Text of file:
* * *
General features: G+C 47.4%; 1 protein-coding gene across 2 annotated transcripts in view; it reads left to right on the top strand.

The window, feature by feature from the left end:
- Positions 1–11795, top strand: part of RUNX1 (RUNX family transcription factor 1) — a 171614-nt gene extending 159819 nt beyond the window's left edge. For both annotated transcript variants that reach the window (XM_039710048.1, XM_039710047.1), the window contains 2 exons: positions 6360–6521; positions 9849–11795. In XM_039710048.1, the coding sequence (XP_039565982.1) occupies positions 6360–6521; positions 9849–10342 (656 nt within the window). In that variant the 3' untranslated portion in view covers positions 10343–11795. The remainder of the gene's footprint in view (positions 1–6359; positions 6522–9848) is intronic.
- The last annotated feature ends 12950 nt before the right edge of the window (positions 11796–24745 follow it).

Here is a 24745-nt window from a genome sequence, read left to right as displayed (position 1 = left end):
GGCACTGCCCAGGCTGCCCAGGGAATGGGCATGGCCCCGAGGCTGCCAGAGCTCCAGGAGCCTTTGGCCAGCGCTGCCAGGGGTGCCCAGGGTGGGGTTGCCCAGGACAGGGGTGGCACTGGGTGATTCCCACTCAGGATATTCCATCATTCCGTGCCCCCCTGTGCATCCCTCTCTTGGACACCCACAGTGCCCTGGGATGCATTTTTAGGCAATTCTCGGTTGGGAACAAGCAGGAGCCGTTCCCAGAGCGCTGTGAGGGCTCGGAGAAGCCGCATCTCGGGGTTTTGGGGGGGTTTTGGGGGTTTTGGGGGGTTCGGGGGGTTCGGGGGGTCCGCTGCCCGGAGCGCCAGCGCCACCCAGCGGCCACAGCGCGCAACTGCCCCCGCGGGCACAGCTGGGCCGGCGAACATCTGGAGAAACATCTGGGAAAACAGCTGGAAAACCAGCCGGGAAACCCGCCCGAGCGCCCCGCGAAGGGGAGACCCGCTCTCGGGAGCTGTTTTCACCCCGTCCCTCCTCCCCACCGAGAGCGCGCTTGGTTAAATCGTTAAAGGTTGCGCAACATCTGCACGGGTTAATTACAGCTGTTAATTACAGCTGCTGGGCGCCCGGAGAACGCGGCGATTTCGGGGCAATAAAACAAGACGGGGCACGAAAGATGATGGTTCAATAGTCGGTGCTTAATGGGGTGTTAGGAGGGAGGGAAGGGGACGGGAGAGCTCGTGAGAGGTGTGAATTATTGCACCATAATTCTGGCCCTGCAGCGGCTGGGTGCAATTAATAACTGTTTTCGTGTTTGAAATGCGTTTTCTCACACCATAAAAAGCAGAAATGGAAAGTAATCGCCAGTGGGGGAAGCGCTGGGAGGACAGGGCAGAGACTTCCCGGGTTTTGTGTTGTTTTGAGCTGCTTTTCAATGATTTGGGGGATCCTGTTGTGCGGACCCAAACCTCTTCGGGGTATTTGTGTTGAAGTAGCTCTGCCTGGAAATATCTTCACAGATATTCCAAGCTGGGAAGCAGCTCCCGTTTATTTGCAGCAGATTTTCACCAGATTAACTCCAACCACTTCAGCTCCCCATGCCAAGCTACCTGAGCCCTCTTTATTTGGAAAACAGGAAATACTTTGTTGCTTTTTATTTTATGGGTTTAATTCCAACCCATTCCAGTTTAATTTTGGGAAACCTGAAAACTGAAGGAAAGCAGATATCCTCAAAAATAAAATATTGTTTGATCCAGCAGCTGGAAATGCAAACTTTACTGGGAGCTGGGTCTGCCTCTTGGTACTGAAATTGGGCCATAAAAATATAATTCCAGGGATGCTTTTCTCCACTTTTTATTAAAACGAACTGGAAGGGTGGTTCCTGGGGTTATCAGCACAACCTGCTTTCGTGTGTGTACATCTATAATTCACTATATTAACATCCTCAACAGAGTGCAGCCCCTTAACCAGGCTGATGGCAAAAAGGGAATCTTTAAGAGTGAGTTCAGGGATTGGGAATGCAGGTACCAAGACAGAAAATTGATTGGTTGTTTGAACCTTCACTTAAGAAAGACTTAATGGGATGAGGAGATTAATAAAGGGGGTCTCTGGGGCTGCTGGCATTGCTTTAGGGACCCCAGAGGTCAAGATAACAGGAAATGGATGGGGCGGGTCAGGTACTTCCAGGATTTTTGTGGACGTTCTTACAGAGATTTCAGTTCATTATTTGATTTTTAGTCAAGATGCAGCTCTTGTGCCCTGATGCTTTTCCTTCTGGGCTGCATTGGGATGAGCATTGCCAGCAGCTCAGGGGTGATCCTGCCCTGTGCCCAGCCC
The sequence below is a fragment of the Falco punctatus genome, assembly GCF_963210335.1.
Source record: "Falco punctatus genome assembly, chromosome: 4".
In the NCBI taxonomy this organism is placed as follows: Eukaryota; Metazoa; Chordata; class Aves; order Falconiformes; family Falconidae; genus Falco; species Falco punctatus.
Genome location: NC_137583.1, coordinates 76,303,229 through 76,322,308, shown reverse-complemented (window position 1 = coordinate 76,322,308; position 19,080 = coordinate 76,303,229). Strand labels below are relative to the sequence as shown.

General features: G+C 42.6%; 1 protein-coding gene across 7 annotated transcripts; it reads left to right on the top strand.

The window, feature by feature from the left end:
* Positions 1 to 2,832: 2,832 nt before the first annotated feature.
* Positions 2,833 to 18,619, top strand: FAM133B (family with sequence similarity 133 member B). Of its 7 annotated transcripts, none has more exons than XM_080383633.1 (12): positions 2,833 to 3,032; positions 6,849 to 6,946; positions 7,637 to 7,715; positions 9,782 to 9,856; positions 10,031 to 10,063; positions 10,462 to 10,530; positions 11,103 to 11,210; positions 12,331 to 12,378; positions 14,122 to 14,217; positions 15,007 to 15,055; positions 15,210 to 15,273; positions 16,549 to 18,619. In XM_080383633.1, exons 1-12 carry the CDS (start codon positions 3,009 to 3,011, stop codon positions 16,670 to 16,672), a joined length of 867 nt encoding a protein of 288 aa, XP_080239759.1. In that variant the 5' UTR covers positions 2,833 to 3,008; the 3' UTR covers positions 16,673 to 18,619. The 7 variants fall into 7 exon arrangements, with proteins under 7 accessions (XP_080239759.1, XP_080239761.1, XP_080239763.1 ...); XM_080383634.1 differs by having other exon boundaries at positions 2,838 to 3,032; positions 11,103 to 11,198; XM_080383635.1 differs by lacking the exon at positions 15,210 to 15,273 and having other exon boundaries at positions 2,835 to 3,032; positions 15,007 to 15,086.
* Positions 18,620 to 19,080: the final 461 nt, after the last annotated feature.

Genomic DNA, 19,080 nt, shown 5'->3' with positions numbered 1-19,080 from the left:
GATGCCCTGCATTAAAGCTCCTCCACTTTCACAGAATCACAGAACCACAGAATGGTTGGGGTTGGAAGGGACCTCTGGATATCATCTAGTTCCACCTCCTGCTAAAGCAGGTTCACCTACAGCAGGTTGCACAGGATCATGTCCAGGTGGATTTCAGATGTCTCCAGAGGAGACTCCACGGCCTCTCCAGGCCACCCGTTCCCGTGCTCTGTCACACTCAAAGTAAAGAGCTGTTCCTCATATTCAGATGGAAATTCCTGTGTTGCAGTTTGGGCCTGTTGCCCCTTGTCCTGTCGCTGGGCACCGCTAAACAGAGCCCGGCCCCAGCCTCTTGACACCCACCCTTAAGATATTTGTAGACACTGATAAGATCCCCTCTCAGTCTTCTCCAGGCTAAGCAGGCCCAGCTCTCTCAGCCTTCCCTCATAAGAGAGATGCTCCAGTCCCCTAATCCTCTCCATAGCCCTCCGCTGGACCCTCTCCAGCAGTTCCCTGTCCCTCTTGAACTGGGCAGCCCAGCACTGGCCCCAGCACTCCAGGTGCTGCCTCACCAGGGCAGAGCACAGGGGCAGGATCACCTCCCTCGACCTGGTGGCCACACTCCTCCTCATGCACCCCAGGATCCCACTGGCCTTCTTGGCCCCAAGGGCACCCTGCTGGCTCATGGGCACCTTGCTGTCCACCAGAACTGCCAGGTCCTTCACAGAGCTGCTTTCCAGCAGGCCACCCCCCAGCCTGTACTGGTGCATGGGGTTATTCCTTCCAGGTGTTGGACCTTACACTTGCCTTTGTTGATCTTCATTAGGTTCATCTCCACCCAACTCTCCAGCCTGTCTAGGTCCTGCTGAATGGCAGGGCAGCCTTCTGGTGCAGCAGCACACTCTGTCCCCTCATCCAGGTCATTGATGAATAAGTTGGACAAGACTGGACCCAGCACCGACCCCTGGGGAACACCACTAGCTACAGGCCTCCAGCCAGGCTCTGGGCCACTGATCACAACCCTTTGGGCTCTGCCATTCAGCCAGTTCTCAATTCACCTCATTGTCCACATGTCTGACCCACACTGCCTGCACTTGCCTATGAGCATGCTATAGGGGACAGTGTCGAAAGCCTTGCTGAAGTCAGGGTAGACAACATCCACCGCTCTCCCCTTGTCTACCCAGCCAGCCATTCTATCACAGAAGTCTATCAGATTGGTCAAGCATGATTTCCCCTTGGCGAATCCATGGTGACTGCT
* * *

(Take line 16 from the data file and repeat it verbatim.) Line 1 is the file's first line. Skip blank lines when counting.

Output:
Genomic DNA, 19,080 nt, shown 5'->3' with positions numbered 1-19,080 from the left: